A man who assaulted a woman made the list of “female motivational speakers” (and other stories)

A roundup of news and interviews from around the interwebs.


In the National Post, Jonathan Kay explains why Canadian politics has become so insanely woke. Kay is not a conservative—he’s a pro-gay, pro-choice liberal. He only seems conservative to many because he hasn’t completely lost his mind and bought into each new iteration of the LGBT movement as it wipes out all boundaries.


In National Review, Dr. Michael New explains why so-called “tele-health” abortions pose significant risks to those taking abortion pills.


Late night host Bill Maher is increasingly recognizing that the Left has gone nuts. In a monologue explaining why Greg Gutfeld of Fox News is beating Stephen Colbert and Jimmy Fallon in the ratings, he cited a simple reason: The Left is ridiculous. “Three-year-olds pick their own gender is an Onion headline,” Maher noted to nervous laughter. It should be, but it isn’t.


In the “Queering Of Everything” file, Ford has released a “Very Gay Raptor” rainbow truck. You know, so that you’re aware of how cool they are with the Ls, Gs, Bs, and Ts.


Over at The Critic, Olivia Hartley noted that men—or “transwomen,” as the lingo has it these days—keep on making it onto lists of women, including the Female Motivational Speaker’s Agency:

The fact that a couple of transwomen were included in a list of women hardly merits any attention, until I was alerted to the fact by Twitter user @MsHelenWatts that one of the transwomen seemed to be a male with a history of violence towards women. The Times reports that Kellie Maloney — formerly a boxing promoter called Frank — tried to strangle his then wife and quotes him as saying:  “I just lost it . . . I grabbed her and had my hands around her neck… If [my children] hadn’t come into the room . . . I dread to think what might have happened.”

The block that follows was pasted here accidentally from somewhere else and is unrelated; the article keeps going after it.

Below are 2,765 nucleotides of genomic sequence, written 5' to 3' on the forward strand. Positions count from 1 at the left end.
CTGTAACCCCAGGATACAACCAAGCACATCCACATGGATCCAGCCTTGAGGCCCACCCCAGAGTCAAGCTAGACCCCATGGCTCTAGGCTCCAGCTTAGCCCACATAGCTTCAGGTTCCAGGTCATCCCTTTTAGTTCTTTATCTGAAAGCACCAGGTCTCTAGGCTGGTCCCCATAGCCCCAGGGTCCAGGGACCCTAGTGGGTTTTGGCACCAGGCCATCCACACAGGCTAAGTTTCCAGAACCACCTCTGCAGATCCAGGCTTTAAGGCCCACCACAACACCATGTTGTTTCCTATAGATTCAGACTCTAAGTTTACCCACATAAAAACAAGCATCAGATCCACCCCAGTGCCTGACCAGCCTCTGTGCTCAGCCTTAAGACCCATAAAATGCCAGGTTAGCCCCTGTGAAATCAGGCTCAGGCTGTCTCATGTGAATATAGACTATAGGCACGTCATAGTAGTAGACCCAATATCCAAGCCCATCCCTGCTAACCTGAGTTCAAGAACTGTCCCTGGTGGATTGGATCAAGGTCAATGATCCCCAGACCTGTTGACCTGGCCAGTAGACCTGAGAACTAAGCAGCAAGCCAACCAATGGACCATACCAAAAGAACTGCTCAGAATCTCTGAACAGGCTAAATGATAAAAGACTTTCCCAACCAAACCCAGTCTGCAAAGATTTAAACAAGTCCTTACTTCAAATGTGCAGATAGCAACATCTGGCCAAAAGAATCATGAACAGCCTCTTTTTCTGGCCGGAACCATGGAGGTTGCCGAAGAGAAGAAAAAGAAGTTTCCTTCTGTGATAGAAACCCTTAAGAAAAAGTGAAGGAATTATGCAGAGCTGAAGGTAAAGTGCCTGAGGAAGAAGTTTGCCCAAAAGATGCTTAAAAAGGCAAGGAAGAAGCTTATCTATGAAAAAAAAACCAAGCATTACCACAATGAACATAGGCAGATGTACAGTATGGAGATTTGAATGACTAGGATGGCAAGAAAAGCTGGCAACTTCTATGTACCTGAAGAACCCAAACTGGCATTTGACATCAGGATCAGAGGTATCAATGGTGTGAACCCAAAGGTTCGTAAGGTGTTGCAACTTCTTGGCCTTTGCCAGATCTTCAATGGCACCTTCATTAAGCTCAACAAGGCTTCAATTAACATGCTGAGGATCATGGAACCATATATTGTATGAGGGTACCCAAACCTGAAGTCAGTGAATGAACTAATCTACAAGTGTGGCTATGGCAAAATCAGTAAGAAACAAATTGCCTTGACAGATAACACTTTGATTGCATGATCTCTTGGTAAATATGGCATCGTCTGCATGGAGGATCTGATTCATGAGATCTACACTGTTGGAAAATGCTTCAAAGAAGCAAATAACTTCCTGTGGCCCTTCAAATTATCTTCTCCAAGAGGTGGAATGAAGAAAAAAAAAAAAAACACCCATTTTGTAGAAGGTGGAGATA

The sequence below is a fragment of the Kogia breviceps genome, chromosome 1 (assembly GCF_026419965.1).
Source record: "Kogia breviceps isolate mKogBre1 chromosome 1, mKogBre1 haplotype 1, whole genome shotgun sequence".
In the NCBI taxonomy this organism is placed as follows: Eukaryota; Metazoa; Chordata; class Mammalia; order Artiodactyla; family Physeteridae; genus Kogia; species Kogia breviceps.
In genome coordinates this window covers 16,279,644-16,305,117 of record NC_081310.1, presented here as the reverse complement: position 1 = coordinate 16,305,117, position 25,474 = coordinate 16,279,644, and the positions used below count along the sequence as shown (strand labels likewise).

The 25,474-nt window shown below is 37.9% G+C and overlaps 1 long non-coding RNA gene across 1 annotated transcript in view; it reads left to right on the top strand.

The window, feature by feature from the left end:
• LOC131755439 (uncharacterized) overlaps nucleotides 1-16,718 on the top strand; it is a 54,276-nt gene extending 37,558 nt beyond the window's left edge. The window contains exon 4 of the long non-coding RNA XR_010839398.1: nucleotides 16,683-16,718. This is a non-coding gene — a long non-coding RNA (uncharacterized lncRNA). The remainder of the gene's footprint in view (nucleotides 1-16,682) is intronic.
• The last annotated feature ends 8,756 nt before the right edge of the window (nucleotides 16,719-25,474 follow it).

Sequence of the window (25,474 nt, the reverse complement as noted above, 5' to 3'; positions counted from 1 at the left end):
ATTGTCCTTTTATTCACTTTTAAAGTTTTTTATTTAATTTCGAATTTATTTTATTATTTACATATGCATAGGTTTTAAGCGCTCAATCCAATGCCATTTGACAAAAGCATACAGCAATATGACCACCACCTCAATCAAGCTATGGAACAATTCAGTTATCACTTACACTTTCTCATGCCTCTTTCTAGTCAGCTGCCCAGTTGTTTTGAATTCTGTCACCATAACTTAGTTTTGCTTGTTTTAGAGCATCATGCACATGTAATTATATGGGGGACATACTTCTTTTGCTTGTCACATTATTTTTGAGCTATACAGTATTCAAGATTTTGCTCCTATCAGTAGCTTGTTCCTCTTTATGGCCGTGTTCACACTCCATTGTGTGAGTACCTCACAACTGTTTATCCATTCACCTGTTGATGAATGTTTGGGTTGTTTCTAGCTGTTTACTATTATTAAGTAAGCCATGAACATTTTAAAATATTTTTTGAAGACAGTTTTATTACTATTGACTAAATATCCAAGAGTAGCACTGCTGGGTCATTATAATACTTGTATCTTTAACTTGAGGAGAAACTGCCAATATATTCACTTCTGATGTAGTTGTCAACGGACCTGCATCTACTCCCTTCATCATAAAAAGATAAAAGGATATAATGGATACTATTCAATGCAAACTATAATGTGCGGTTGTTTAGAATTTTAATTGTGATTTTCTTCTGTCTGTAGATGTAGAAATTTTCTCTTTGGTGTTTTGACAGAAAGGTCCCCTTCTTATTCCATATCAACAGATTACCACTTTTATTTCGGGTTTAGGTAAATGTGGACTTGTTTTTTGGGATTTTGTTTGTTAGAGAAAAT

So a man who has perpetrated violence against women is now an inspiring female motivational speaker. One really can do anything these days.


One of the reasons the trans revolution took off so swiftly was near-total fealty from the media. The BBC, for example, has been in turmoil over its decision to partner directly with activist groups. From The Express:

The broadcaster confirmed…it will continue to work with a diversity scheme run by LGBT+ charity Stonewall. This is despite other media organisations such as Ofcom, Channel 4, and even some Government departments cutting ties with the organisation. Stonewall’s Diversity Champions scheme was set up in 2001 and promotes diversity in the workplace, such as the use of personal pronouns at work or whether people who identify as transgender should get to use single-sex lavatories.

But Stonewall has also faced controversy after asking public bodies to ban the word “mother” from their maternity policies, by instead replacing it with “birthing parent” or “pregnant employee” as part of the scheme. Some senior presenters have now shared their concerns that the BBC could risk becoming impartial by following these rules.

One unnamed presenter told The Times: “Some of us are saying, ‘hang on, if we’re all being lectured about impartiality, and quite rightly so, why are we signed up to a scheme that is obviously partial?’”

Media regulator Ofcom said it would no longer work with the Stonewall scheme on Wednesday due to a “risk of perceived bias” and that “our responsibility is to ensure we remain impartial and independent at all times”. And the Cabinet Office, Government Equalities Office and Ministry of Justice have also cut ties after the charity faced backlash for reportedly issuing incorrect advice about transgender people.

It comes after the BBC issued new guidelines on bias for staff last year to “ensure the highest possible standards of impartiality across the organisation”…The BBC’s director-general Tim Davie previously warned staff over their use of social media in a bid to crackdown on bias. He said those wanting to be an “opinionated columnist or a partisan campaigner on social media” should not be working at the BBC.

The guidelines also tell all employees that they must “always behave professionally, treating others with respect and courtesy at all times: follow the BBC’s Values”. The BBC’s impartiality guidelines also say staff have also been warned to “be wary of ‘revealed bias'”…

Meanwhile, the BBC said that Stonewall was simply one of a number of organisations it works with on inclusion. It said: “The BBC acts independently in all aspects of our operations, from HR policy to editorial guidelines and content. We aim to be industry-leading on workforce inclusion and take advice from a range of external organisations, however, we make the final decision on policies or practices ourselves.”

Good on the BBC staff for pushing back on this—Stonewall is an incredibly radical organization dedicated to obliterating the boundaries around gender. Meanwhile, the BBC has caved to the trans agenda and obediently uses whichever pronouns are required, despite what their lying eyes might tell them.


More soon.

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